I agreed with her because I thought that was my experience, too. I thought I understood myself as intrinsically included equally in the world alongside my brothers, my father, my male classmates, and all the men I knew. All through grade school, high school, and most of college, I maintained this understanding. Then in my search for a church community near my college, I stumbled upon a respectable little PCA church nearby.
Being ignorant of the difference between PCA and PCUSA denominations, I began attending. For a while, I enjoyed the verse-by-verse explication of Galatians in the Sunday School class, and I dutifully followed the class into the sanctuary each week for the main church service.
But then I noticed something disturbing.
The senior pastor, a man, would lead us in a weekly congregational prayer for all the men in seminary and all the men on the mission field, asking God to empower the future leaders of the Church. I found myself wondering, what about the women in seminary and the women on the mission field? At the time, I already had close female friends in both categories, not to mention I have a number of female missionaries in my family tree, including my grandmother.
Then I noticed something else. There were only men up front. Men preached. Men led and performed the music. Men prayed. Men served communion. Men took up the offering. Once I saw a woman stand up to share an update about the Children’s Ministry, and I was shocked when she stood on the ground in front of the pulpit while the man in the pulpit unhooked the microphone from its stand and handed it down to her. Why didn’t he just move over so she could speak on the raised stage where everyone could see her? I wondered. Her speech seemed disembodied because I could only see the slight movement of the top of her head as she spoke. I was disturbed to see a woman in ministry so publicly and literally positioned below a man in ministry.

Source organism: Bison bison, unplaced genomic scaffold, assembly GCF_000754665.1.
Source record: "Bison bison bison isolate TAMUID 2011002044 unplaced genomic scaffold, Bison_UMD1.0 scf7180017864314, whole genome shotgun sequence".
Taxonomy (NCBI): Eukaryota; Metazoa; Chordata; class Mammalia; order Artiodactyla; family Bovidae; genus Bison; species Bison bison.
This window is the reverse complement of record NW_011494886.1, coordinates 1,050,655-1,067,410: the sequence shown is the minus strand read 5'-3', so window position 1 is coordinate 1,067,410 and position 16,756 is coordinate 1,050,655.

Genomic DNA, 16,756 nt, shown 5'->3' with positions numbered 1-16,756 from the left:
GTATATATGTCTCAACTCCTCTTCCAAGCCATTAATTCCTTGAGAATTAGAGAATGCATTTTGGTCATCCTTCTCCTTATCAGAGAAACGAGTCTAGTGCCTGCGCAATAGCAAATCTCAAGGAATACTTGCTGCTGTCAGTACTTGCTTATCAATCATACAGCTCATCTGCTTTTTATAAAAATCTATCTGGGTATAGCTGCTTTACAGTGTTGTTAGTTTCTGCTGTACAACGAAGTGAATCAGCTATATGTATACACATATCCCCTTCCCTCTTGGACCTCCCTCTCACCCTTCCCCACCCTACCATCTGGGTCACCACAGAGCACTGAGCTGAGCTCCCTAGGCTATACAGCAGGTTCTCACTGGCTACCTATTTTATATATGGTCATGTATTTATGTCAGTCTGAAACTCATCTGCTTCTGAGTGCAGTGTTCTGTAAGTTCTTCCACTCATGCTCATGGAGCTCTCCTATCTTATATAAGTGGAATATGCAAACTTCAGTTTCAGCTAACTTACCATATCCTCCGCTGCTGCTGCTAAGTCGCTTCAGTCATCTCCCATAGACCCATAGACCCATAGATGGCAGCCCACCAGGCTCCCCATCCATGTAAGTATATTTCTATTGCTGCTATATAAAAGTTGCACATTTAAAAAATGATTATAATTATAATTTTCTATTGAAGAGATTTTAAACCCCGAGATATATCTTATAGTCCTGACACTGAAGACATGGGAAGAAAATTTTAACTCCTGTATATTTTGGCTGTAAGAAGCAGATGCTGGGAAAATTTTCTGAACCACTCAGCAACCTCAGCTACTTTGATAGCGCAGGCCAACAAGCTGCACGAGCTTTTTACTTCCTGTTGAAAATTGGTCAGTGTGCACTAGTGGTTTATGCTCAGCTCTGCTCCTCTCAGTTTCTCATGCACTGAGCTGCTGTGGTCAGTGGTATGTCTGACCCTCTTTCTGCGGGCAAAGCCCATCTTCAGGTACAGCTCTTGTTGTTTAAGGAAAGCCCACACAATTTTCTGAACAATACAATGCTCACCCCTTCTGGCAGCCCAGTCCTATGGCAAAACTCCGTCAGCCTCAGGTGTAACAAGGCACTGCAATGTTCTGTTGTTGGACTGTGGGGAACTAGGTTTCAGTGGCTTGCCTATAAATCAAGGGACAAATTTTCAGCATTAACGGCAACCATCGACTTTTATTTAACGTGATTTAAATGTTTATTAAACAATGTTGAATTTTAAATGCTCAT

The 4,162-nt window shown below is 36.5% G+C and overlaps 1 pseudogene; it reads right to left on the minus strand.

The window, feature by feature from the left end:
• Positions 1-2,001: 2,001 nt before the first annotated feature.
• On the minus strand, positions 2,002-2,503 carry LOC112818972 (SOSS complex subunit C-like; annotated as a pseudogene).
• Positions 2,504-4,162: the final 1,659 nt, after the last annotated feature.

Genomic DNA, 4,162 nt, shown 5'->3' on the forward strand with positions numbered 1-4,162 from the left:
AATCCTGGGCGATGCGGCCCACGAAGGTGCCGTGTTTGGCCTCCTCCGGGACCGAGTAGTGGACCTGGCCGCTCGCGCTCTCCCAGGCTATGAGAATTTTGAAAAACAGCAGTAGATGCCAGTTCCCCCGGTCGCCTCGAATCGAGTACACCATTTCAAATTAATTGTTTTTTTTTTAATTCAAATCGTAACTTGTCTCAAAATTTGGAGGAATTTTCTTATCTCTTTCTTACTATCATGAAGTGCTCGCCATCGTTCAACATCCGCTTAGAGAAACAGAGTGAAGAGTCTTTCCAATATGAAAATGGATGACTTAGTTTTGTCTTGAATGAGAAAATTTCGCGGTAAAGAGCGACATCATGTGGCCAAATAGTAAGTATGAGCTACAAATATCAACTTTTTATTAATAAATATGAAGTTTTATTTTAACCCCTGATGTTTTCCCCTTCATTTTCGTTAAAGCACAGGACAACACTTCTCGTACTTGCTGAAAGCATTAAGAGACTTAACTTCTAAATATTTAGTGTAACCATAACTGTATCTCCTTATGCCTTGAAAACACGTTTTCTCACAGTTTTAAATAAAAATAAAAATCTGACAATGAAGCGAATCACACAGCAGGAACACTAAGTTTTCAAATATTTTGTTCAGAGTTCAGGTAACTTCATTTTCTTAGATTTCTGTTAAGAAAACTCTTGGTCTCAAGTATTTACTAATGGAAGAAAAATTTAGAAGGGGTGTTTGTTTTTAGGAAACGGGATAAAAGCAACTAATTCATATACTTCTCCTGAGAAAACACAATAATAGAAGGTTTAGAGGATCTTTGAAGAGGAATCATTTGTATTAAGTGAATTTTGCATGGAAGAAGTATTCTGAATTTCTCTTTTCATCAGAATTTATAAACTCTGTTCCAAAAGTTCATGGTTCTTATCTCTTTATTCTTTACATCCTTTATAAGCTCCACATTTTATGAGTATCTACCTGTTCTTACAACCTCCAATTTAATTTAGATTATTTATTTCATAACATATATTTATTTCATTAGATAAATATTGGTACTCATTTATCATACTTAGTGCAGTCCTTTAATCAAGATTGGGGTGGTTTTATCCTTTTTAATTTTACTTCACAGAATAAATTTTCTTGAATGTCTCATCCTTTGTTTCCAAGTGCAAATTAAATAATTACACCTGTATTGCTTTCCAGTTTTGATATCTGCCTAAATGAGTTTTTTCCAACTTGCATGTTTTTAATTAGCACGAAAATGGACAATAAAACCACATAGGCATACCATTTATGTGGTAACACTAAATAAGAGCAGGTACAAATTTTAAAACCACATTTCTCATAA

That was the last time I attended that church.
I didn’t think too much more about the issue until I moved to California after college to enter seminary. I was surprised at some of the reactions I got from my friends back home. Some asked me what degree I was pursuing and were visibly relieved when I told them I wasn’t planning to be a pastor. Others actually told me I was going to hell and stopped speaking to me. While some of my family members were supportive and even encouraging of my seminary training, others became hurtful and even combative, telling me I should come home, that I shouldn’t be in seminary because I’m a woman.
Then there were the people I met in seminary, both students and professors. Not just women, but men were advocating for women in ministry, arguing for equality, and providing opportunities for women to step up into leadership positions. My seminary has a seminary-wide gender-inclusive language policy, and I was surprised as I began sitting in lectures and writing papers how thoroughly ingrained I was in gender-specific language, especially when it came to language about God.
The more I thought about the language I used, the more I realized that I had been wrong when I thought the issue was silly and petty. I was wrong to agree with Madeleine L’Engle that everyone was intrinsically included in gender-specific language. The more I learned about the history behind the language and the way it had been used to marginalize and oppress over the centuries, the more convinced I became that it was my responsibility as a woman, as a Christian woman, as a Christian woman who–dare I say it?–has been given certain qualities and skills of a leader, to hold myself to a higher standard of language and to advocate for gender-inclusion, not just in language but in life–church life, home life, and public life.